What if 1 billion people got together and created green actions ahead of the 2012 U.N. Climate Change Summit in Rio? What if individuals, schools, communities, corporations and government all committed to acts of sustainability and climate action that amounted to a billion actions? That would send a powerful signal that it's time for a green economy.
The overwhelming majority of people in the U.S. and around the world want clean energy. It's evident in the millions of "acts of green" registered on our website, www.billionactsofgreen.org/. It's evident in the huge number of Earth Day events going on worldwide. The website -- which was just launched -- has already registered more than 96 million acts of green so far.
People know that climate change is the greatest challenge -- and opportunity -- of our time. Solving climate change challenges presents an unprecedented opportunity to build a prosperous, clean-energy economy.
Local and state leaders realize this and are taking matters into their own hands, holding meetings in their communities to foster a green economy in their areas. Local leaders are holding invigorating Earth Day events to clean parks, beaches, water and neighborhoods.
As Earth Day Network organizes "A Billion Acts of Green," Congress dithers -- playing politics with the water we drink, the air we breathe and the land that grows our food.
Once again, the people are taking charge. Since 1970, Earth Day has been a rallying point for individuals and organizations to advocate for effective change. During the first Earth Day, 20 million people marched, and that day resulted in sweeping passage of environmental legislation.
Many people are making significant contributions to sustainability in their own backyards.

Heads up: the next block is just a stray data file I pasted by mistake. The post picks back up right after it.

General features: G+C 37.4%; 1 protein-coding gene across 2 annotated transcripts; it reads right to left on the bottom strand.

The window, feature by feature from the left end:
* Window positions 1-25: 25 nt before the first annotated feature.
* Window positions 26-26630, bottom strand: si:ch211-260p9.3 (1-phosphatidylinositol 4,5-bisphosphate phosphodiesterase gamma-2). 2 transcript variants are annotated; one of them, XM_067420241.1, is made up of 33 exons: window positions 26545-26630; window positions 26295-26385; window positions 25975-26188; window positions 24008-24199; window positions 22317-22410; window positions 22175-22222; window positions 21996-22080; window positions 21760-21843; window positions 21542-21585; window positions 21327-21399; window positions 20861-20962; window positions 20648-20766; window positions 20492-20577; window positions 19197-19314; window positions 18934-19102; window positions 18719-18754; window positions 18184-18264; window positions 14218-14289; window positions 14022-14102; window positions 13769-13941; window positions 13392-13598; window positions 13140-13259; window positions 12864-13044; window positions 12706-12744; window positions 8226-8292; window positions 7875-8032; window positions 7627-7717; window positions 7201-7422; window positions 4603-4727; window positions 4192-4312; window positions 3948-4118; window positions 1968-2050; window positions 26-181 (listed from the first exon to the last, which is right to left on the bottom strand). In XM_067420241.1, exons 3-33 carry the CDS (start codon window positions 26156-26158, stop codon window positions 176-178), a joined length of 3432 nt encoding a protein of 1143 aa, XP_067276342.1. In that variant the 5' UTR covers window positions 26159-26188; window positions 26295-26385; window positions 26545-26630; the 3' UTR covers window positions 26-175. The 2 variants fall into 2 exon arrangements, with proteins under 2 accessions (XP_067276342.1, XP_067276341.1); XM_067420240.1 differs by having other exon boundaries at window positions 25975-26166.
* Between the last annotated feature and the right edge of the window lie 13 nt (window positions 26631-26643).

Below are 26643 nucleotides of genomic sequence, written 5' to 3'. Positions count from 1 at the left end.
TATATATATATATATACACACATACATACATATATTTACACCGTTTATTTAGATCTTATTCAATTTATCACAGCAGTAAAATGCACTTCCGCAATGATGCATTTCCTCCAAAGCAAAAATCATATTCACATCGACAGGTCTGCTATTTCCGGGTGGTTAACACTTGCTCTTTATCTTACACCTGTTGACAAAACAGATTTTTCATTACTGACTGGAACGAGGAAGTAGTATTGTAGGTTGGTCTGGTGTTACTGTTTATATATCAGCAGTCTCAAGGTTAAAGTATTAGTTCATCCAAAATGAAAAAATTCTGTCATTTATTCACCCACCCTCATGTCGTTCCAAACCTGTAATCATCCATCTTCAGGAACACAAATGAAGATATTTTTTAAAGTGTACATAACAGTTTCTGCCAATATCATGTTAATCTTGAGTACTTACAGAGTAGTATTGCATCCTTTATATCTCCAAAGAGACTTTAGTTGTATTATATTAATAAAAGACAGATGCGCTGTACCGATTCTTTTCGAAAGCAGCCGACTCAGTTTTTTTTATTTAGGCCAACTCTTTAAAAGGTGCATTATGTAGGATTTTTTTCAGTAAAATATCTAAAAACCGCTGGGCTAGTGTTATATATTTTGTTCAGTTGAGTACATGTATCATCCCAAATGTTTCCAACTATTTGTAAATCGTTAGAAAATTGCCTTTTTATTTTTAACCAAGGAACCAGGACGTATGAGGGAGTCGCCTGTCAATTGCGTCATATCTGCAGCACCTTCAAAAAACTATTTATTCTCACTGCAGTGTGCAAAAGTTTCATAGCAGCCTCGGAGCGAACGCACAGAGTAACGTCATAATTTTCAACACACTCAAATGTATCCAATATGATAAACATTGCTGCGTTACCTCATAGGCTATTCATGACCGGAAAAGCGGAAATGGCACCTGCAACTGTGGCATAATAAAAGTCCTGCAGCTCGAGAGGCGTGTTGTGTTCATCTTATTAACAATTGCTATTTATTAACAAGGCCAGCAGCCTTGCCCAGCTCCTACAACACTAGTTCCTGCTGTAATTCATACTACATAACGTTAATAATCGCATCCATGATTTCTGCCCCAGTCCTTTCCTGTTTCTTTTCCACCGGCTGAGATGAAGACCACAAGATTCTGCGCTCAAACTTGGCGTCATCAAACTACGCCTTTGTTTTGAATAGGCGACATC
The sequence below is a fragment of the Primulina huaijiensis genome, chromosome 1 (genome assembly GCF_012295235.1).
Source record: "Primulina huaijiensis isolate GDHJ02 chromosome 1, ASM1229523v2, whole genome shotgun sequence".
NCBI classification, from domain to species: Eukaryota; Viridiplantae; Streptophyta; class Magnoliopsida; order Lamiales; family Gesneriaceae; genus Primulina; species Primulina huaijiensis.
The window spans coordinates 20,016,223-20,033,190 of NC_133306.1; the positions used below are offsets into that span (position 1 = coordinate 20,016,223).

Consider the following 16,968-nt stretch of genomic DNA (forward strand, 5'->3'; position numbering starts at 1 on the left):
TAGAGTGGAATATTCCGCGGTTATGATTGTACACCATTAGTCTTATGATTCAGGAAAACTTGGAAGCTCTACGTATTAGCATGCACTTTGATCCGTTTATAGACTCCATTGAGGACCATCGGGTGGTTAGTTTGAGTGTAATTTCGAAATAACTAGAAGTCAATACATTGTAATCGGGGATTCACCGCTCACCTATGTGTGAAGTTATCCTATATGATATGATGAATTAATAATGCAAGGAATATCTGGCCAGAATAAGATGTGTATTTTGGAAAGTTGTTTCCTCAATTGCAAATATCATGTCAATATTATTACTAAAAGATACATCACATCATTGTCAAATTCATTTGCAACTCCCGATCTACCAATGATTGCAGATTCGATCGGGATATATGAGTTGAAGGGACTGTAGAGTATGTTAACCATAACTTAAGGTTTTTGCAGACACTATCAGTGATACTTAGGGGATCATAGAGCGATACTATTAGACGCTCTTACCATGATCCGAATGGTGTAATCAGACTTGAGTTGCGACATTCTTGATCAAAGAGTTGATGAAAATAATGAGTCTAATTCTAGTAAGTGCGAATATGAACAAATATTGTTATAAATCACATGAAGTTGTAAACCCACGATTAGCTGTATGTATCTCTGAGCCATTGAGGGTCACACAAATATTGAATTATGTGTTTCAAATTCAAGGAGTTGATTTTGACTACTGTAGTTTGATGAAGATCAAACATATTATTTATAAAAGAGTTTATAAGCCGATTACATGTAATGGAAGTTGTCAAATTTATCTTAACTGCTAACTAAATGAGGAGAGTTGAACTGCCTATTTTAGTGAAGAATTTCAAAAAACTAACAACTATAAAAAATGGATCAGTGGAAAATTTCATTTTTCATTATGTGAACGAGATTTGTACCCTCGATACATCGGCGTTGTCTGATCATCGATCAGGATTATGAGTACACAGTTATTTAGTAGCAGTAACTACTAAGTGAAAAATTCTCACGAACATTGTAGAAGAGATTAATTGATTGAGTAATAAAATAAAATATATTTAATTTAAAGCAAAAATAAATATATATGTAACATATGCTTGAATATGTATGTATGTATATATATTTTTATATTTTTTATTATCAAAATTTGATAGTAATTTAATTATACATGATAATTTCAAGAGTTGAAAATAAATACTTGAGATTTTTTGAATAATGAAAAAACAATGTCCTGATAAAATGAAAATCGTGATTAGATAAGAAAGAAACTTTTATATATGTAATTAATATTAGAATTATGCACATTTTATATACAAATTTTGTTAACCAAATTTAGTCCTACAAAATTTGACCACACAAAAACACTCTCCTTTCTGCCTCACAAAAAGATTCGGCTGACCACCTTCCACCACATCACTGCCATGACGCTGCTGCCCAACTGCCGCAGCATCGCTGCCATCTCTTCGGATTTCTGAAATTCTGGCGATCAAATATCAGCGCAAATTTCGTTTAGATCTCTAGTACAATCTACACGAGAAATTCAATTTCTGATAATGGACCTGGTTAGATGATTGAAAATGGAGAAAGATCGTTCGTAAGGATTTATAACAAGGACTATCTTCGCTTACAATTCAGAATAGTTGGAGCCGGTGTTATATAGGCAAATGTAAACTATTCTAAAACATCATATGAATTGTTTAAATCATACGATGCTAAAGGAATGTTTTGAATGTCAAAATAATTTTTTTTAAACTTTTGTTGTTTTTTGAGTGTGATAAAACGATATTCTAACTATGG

Take 13-year-old Hocar Hamdamin Hassan and his 11-year-old brother Hauri set off a mine while playing outdoors a few years ago. The tragic incident led to the loss of Hocar's hands and one of Hauri's eyes. Hocar, now a sixth-grader in Erbil, Iraq, is dedicated to helping the environment. He's particularly enthusiastic about participating in Earth Day. He and his brother helped clean the school's grounds, plant trees and encourage others to go green as part of Earth Day Network's global "Billion Acts of Green "campaign to show the world that everybody, no matter what their obstacles, should support the environmental movement.
These unsung heroes deserve a red, white, blue and green salute for their belief in the new green economy and the promise of a future built not on fossil fuels but innovation and new thinking.
More than 190 countries are participating in Earth Day this year -- with a record number of events and activities around the globe. Over 100,000 k-12 schools are taking part in Earth Day.
Four million children are participating in a United Nations Environmental Program that has sponsored a children's earth art competition.
The U.S. State Department has adopted A Billion Acts of Green(r) as its own Earth Day theme, calling on 256 U.S. embassies and consulate in 177 countries to log the most acts of green.
Earth Day Network's Canopy Project continues to make huge inroads against deforestation, as official partner Trees for the Future plants more than 40 million trees across Africa, Latin America and Asia.
In many ways, these acts of environmental service are acts of environmental advocacy. Creating and quantifying a billion acts of green is like a petition signed through real action. Instead of clicking or signing something, you're actually making an impact while sending a message.
An Act of Green can be anything from changing a light bulb, collecting electronic waste, planting trees, collecting petition signatures, handing out reusable shopping bags or calling a member of Congress or mass actions -- or the 52 million trees planted. These individual acts of green add up.
Let's commit to collecting 1 billion acts of green before the 2012 Rio Earth Summit in Brazil. It will send an undeniable message to the world's leaders that a billion people are putting themselves to work for the planet, and that they'll accept nothing less in return than a real commitment for global change.
Rogers is president of Earth Day Network.